Alfred Deakin Professor Svetha Venkatesh elected Science Fellow


One of Australia’s leading computer scientists and researchers in the field of pattern recognition and big data, Alfred Deakin Professor and ARC Laureate Fellow Svetha Venkatesh has been elected a Fellow of the Australian Academy of Science.

Co-Director of Deakin University’s Applied Artificial Intelligence Institute (A2I2), Professor Venkatesh is honoured to become one of 22 scientists elected a Fellow of the prestigious Academy by her peers in 2021.

This latest honour follows Professor Venkatesh’s appointment as an Australian Research Council Australian Laureate Fellow in 2017 and election as a Fellow of both the Australian Academy of Technological Sciences and Engineering (2006) and the International Association of Pattern Recognition (2004).

Professor Venkatesh has pioneered many theoretical and algorithmic foundations for detecting normal and anomalous activities and deriving meaning from digital video. This underpinning theory has significantly impacted applications including automated security and video search. These contributions to theory and methods have been internationally recognised through widely-cited publications, patents, and the establishment of an award-winning global security company.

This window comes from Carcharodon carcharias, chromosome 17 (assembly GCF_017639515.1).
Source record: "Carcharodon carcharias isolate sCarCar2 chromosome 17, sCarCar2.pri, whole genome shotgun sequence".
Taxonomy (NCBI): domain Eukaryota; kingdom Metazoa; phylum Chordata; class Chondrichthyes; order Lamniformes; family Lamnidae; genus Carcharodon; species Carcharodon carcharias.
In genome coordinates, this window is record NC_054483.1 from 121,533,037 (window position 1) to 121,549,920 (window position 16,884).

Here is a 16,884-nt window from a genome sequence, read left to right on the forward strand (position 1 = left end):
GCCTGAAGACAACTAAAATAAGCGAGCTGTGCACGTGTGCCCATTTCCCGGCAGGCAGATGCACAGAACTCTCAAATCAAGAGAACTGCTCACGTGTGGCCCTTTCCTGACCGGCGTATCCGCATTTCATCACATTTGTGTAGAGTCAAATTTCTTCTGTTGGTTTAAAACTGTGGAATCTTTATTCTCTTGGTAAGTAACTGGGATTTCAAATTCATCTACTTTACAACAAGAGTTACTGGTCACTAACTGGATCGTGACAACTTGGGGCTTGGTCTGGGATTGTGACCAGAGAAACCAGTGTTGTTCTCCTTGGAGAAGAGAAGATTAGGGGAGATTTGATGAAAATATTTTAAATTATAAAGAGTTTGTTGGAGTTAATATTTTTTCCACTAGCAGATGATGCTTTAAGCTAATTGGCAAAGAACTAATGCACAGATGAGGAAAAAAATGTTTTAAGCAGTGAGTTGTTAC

She is also the co-inventor of ASX-listed icetana (founded in 2009), one of Australia’s most successful start-ups in security and surveillance.

“The surveillance product detects video anomalies using software that automatically and continuously learns normal activity patterns and highlights ‘abnormal’ patterns to identify potential security threats, health and safety issues and manufacturing inefficiencies,” Professor Venkatesh explained.

The technology won the 2011 WA Inventor of the Year and the Broadband Innovation Award (Tech 23, 2010) and today, icetana has clients worldwide across four continents.

Professor Venkatesh and her team also developed the TOBY Playpad for children with autism.

“Children with autism need critical early intervention and delays severely impact cognitive development. Resource scarcity, however, causes long delays,” Professor Venkatesh said.

Professor Venkatesh filled this critical gap by inventing the TOBY Playpad, the first multimedia App to guide parents to deliver intensive therapy at home. The innovations included flexible algorithms to deliver and track stimulus for teaching early cognitive skills based on evidence-based practices. The TOBY Playpad has helped more than 8,000 children and their families around the world.

Her recent work examines how to use machine learning to accelerate the process of experimental design and is the focus of her ARC Laureate Fellowship. Collaborating with scientists and engineers from diverse fields such as material science and metallurgy, the team has invented new products and processes.


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